“What about the revelation of the Inspector General of Government (IGG) that they plan to traumatize primary school going children into informants for the state against their parents – as in spy and tell on their parents, on what research is this strategy based? Read more …”
The concerns that I had in 2021, with regards to the IGG’s “lifestyle audit,” remain valid today, at least as far as expecting children to snitch on their parents, so to speak. However, the speech that IGG Hon. Betty Namisango Kamya gave during the National Debate Council’s National Student’s Anti-Corruption Challenge, on 30th March 2023, at PPDA Towers, has enlightened me somewhat.
I can now better appreciate the intent of the IGG “lifestyle audit” in its quest to “take the war on corruption to the people.” IGG Kamya has persuaded me to see value in the need to invest in nurturing the attitude among us all Ugandans of “I am an IGG within my space” and it is my role to “unmask corruption.”
I appreciated IGG Kamya’s logic that it is often better strategic use of resources to go for the ‘smaller fish’, in order to hopefully eventually catch the ‘bigger fish’. The reality, according to IGG Kamya, is that it is often the case that the “‘big fish’ don’t sign.” They verbally deploy their ‘assistants’ or ‘agents’ – the ‘small fish’ to “go to so and so, collect and bring me such and such.” Of course, when the ‘small fish’ get to the collection point, they must sign for whatever it is they are collecting for the ‘big fish’.
To legally prove corruption in a court of law, it is the person who signed that is held accountable. Plenty of scandals in which this assertion is supported, such as for example, in the past, the Gavi Fund scandal, when in his defence Hon. Captain Mike Mukula testified that he had given Gavi fund money to the Office of the First Lady, on the basis of a verbal request from First Lady Janet Museveni.
Presently, similar situations are awash in the press, case in point, with regard to the Karamoja Iron Sheets scandal. Persons holding high ranking positions in the different arms of government are either confirming making the verbal requests for irons sheets, but then denying that their requests targeted the iron sheets for Karamoja.
In the alternative, some of the ‘big fish’ are flat out denying that they made the requests in the first place and claim not knowing how the iron sheets allocated to Karamoja ended up in their constituencies not in Karamoja; moreover, in some cases, on their private property.
“I got a call that iron sheets have been brought and when they were taken, I said give it to this school. Little did I know that the iron sheets were meant for Karamoja region, but after thorough analysis that the iron sheets were meant for Karamoja not Bukedea, I have taken a personal decision that since it was not allocated to the district, but also the iron sheets were already given out, I have decided to buy 500 iron sheets and give it back.”Speaker of Parliament, Anita Among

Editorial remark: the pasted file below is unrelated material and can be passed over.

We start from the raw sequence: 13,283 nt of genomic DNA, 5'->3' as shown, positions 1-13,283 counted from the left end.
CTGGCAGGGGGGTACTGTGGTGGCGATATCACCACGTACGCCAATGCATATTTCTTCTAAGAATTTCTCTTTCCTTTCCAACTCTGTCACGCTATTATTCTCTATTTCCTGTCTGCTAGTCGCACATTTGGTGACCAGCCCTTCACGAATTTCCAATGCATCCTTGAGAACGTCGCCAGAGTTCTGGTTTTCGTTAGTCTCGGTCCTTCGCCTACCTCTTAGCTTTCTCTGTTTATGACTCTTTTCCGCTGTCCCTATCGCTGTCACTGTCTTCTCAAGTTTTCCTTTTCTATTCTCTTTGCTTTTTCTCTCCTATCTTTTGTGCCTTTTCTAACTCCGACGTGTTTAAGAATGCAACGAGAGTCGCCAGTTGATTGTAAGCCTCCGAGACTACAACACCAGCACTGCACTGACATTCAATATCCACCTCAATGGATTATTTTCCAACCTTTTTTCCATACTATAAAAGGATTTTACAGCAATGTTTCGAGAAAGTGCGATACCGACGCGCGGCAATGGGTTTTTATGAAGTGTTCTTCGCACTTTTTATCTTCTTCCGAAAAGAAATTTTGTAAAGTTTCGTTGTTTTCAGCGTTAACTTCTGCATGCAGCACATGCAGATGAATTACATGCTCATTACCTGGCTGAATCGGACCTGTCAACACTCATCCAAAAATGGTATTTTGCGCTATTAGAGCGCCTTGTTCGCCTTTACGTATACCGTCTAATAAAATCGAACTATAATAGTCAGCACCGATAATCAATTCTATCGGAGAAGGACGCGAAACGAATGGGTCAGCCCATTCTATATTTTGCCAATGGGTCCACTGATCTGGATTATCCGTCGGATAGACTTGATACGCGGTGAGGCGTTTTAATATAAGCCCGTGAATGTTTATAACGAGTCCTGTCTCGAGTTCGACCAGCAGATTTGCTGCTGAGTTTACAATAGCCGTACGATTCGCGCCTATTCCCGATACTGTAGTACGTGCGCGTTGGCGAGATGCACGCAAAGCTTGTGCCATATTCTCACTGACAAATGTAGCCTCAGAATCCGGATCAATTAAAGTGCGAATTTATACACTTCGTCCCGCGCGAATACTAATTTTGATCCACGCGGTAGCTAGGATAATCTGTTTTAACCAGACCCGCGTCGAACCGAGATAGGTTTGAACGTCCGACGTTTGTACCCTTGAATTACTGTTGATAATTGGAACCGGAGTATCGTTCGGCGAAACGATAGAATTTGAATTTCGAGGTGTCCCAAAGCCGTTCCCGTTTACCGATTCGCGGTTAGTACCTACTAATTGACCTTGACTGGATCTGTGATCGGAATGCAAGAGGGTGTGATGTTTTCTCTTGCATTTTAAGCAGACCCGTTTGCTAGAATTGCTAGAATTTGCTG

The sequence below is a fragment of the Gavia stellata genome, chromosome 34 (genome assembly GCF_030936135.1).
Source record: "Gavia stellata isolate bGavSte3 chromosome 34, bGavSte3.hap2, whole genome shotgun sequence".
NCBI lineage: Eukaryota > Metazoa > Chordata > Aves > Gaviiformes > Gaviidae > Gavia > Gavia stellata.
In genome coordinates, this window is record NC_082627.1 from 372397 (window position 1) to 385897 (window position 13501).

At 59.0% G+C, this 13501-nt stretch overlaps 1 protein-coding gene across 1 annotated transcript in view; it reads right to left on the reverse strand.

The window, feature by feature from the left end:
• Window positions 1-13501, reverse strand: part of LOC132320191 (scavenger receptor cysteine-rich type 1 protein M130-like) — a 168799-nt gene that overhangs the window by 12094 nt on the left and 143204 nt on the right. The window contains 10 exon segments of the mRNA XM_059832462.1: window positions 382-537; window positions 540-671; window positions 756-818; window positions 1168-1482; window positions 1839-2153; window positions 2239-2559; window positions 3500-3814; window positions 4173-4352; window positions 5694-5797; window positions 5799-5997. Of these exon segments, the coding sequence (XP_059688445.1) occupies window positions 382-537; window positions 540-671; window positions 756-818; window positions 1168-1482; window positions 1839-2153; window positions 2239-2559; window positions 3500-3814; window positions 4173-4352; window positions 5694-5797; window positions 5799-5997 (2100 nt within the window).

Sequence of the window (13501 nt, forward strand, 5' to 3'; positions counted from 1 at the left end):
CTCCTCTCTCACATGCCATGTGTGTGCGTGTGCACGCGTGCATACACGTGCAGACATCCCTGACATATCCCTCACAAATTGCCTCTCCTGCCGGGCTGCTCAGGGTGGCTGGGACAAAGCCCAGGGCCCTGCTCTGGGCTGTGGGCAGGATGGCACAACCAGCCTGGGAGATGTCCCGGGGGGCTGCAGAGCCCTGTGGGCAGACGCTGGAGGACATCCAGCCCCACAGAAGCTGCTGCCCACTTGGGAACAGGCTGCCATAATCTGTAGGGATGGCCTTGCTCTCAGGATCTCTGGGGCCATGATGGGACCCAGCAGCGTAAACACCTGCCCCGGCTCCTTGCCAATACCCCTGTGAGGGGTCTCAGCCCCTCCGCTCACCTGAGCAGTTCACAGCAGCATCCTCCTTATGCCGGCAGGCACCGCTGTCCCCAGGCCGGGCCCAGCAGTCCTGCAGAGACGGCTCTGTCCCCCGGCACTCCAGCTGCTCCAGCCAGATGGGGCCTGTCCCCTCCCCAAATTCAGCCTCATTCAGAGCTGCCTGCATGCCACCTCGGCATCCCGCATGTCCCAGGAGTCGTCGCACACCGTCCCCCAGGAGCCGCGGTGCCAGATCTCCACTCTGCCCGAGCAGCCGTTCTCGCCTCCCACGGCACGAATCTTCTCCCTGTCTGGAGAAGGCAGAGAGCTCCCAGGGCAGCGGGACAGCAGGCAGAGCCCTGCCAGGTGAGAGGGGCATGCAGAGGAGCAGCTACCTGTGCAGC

In which case, without the paper trail and or recordings of the verbal requests, the ‘small fish’ have the burden of proving that it is the ‘big fish’ who asked them to break the law. That is the challenge departments charged with fighting corruption have. Hence, the IGG lifestyle audit becomes valuable as an alternative way to prove corruption. If you get away with it at point of acquisition, you could get caught at point of consumption or expenditure.
Taking the war on corruption to the people then becomes vital, according to IGG Kamya, because it is the people who know each other and are able to see probable corruption consumption or expenditure. And so, she makes a plea that at every opportunity, people in leadership should “explain to the people how corruption hurts them,” to the extent that people may appreciate that the ‘rich neighbour’ may have become rich at their expense.
“You take your loved one to hospital, they die because medicine was not bought, they have died because of corruption. You take your loved one to hospital, they are treated by an unqualified persons who holds forged documents – the ‘Nasser certificates’, they die because of corruption. And then in some cases, the “thief buys the coffin and you hail him a hero,” lamented IGG Kamya.
These are the kinds of real life scenarios that IGG Kamya advocates explained to the people, so that they may truly understand how corruption works; and it may “work up enough anger” for people to blow the whistle on the corrupt and or to shun the corrupt.